White Edits New John Harvard Library Edition of Holmes' "The Common Law"
Law School professor G. Edward White is the editor of a new John Harvard Library edition of Oliver Wendell Holmes Jr.'s "The Common Law," one of the most famous treatises on law written by an American.
First published in 1881 and never out of print since, "The Common Law" launched Holmes' career as an important legal thinker, leading him to join Harvard's faculty and soon after to serve as a judge on the Massachusetts Supreme Court. In 1902 he joined the U.S. Supreme Court, where he served until 1932.
The last John Harvard Library edition of "The Common Law," edited by renowned Holmes biographer Mark De Wolfe Howe in 1963, was "for many years regarded as the standard," White explained. "I anticipated I wouldn't emphasize the same sorts of things that Howe did. My interest was in situating 'The Common Law' in the span of Holmes's life up to the time he wrote it, and in seeking to explain its remarkable shelf life."
White, who wrote an award-winning scholarly biography of Holmes in 1993 and a briefer version for a trade audience in 2006, said the last 15 years have yielded fresh and valuable scholarship on Holmes. While Howe looked at Holmes' work from the perspectives of intellectual history and jurisprudence, White was able to draw upon recent work that has led to a better understanding of Holmes' life as a whole.
Holmes wrote the book as an extended version of the Lowell Lectures, a series of 12 speeches he delivered in the winter of 1880, when he was practicing law in Boston.
"He wrote it at a time when he was still uncertain about what he wanted to do in the law," White said.
The Lowell Lectures were a public lecture series designed to inform general audiences about academic and professional subjects. White said that though "The Common Law" remains very well-known, and contains some memorably written passages, its full contents are not widely read, primarily because much of Holmes's narrative is not very accessible. "Most of the book consists of fairly obscure discussions of very old cases," he said.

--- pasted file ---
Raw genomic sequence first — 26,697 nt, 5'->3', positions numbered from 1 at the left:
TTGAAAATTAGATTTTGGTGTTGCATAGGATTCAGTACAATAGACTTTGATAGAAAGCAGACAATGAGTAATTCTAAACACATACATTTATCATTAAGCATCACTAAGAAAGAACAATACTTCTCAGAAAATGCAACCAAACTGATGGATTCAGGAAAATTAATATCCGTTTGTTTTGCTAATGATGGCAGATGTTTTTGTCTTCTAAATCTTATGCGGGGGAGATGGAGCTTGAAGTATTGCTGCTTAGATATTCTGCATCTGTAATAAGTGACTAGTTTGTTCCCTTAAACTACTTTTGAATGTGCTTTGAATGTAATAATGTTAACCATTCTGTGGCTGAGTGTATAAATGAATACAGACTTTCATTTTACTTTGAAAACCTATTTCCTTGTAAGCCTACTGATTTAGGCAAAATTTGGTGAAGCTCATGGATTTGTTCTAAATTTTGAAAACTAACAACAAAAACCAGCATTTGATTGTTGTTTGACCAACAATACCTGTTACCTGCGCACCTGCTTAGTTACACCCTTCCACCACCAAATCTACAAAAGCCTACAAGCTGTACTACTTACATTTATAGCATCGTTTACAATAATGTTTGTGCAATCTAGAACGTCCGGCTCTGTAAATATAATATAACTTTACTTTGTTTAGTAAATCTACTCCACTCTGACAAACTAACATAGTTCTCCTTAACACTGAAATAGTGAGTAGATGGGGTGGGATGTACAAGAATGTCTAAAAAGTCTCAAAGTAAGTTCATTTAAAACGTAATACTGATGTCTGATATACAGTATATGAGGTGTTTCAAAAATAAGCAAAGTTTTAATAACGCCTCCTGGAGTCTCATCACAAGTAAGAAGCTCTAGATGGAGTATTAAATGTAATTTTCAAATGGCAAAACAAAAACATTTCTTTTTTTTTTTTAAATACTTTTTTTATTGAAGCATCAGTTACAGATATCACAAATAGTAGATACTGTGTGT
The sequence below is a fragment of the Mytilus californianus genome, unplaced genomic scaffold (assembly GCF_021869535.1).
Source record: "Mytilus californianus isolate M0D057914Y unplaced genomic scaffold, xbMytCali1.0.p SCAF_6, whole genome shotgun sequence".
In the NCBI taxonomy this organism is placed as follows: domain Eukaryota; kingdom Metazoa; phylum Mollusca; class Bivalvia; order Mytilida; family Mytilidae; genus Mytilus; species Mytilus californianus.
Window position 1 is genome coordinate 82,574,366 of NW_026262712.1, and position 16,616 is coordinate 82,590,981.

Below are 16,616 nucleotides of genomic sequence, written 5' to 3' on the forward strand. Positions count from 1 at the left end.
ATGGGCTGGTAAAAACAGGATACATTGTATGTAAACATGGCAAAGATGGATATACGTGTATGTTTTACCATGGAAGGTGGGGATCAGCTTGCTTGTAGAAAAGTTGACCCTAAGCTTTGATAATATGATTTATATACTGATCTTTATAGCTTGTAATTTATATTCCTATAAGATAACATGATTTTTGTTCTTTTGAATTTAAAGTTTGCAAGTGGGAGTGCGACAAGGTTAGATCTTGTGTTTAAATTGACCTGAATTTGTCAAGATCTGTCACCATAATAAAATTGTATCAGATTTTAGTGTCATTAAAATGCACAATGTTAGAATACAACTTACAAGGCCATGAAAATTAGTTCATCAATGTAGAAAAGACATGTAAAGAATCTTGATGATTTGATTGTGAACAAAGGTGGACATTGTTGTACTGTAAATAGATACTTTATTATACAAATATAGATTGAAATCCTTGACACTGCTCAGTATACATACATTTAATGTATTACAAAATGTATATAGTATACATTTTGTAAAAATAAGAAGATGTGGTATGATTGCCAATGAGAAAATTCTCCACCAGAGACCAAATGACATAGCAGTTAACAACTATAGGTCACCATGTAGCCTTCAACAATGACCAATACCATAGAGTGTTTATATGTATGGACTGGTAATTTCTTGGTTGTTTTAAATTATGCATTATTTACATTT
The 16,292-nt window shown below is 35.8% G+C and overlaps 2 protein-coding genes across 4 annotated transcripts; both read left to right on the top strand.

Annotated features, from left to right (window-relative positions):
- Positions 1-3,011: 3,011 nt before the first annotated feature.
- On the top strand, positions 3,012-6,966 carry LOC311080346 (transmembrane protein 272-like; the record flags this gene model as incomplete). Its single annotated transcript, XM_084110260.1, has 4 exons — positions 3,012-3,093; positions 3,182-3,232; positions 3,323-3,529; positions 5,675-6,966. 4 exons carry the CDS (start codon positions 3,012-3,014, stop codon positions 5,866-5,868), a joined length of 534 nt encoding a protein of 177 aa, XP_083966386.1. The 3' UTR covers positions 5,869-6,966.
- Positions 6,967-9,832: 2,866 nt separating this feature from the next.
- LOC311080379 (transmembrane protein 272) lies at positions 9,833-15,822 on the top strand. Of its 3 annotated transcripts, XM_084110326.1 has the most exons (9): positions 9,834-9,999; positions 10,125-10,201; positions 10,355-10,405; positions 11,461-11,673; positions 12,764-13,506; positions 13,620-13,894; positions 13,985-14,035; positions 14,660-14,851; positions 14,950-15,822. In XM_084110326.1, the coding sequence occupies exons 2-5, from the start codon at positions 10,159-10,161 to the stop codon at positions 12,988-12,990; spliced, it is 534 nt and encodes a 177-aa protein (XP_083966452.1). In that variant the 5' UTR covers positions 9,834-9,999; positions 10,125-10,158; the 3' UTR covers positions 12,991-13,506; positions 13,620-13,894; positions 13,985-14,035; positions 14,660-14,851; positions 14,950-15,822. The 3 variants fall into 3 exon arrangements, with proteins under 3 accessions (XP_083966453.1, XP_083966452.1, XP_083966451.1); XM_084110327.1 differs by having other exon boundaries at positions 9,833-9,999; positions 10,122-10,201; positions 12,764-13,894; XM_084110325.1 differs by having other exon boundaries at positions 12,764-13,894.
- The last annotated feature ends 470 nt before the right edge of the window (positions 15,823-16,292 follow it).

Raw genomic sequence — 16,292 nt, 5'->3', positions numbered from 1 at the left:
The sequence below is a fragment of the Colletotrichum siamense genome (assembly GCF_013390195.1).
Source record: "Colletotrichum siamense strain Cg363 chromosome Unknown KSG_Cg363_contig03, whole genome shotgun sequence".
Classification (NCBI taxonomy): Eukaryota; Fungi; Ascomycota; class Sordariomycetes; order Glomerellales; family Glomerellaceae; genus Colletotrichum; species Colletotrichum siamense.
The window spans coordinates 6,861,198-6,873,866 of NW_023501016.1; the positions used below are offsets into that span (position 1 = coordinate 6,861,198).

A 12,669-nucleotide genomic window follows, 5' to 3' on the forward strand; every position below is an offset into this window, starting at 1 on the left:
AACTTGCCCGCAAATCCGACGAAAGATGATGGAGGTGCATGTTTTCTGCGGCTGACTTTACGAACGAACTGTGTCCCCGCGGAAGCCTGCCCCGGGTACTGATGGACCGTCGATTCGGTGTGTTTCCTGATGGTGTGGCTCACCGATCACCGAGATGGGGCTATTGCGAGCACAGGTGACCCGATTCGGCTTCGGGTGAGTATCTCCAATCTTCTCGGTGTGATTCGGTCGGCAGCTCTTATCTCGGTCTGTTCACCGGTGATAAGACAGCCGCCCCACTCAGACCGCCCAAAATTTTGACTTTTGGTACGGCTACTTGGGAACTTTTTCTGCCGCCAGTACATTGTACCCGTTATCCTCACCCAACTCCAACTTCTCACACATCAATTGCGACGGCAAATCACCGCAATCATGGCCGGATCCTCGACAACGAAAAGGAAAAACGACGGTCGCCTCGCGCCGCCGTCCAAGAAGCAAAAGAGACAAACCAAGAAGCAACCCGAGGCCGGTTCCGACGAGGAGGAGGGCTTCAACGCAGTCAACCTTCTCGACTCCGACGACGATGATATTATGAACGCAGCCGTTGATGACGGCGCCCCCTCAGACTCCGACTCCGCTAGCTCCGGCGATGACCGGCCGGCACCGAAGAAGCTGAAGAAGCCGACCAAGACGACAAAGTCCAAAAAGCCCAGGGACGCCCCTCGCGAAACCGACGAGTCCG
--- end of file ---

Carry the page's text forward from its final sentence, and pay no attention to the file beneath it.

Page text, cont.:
"Almost no one talks about what the book is actually trying to do," White said. He sees "The Common Law" as an effort to identify the variables that judges take into consideration when making a decision, including history, public policy, the constraints of legal doctrine and the evolving character of common law subjects.
In addition to contributing an introduction, White also added a fleshed-out chronology of Holmes' life and an updated bibliography of writings on Holmes. The son of a man who was a doctor and the editor of the Atlantic Monthly, Holmes was interested in becoming as famous as his father. He was wounded in the Civil War three times, served briefly as an academic, and worked as a judge for 50 years, 30 of which were on the U.S. Supreme Court. When he retired in 1932, two months before his 91st birthday, he was the oldest sitting justice in the history of the court.
The new edition of "The Common Law " joins new Harvard paperback editions of "Uncle Tom's Cabin," the "Narrative of the Life of Frederick Douglass," and "The Red Badge of Courage." Founded 20 years before the Library of America, the John Harvard Library has, since 1959, published classic American writings in authoritative editions.
"The primary readership for White's edition of 'The Common Law 'is undoubtedly' legal scholars and students of law," said John Kulka, executive editor at Harvard University Press. "But Holmes's book does— or should — appeal to anyone interested in American intellectual history. White, in his introduction, argues that Holmes understoodÂ that the common law develops both by its own internal argument or logic as well as larger, unarticulated cultural assumptions."
London School of Economics professor Neil Duxbury said that White's edition will help many readers who might ordinarily find it difficult to wade through Holmes' book.
"This new edition contains a very valuable introduction which looks beyond the book's well-known, fortune-cookie proclamations and makes sense of many of its more elliptical passages and arguments," Duxbury said. "Ted White is realistic enough not to try to make out that the book could ever be an easy one to read. But his introduction to this edition certainly makes a compelling case that the contemporary reader might be rewarded for persevering with it."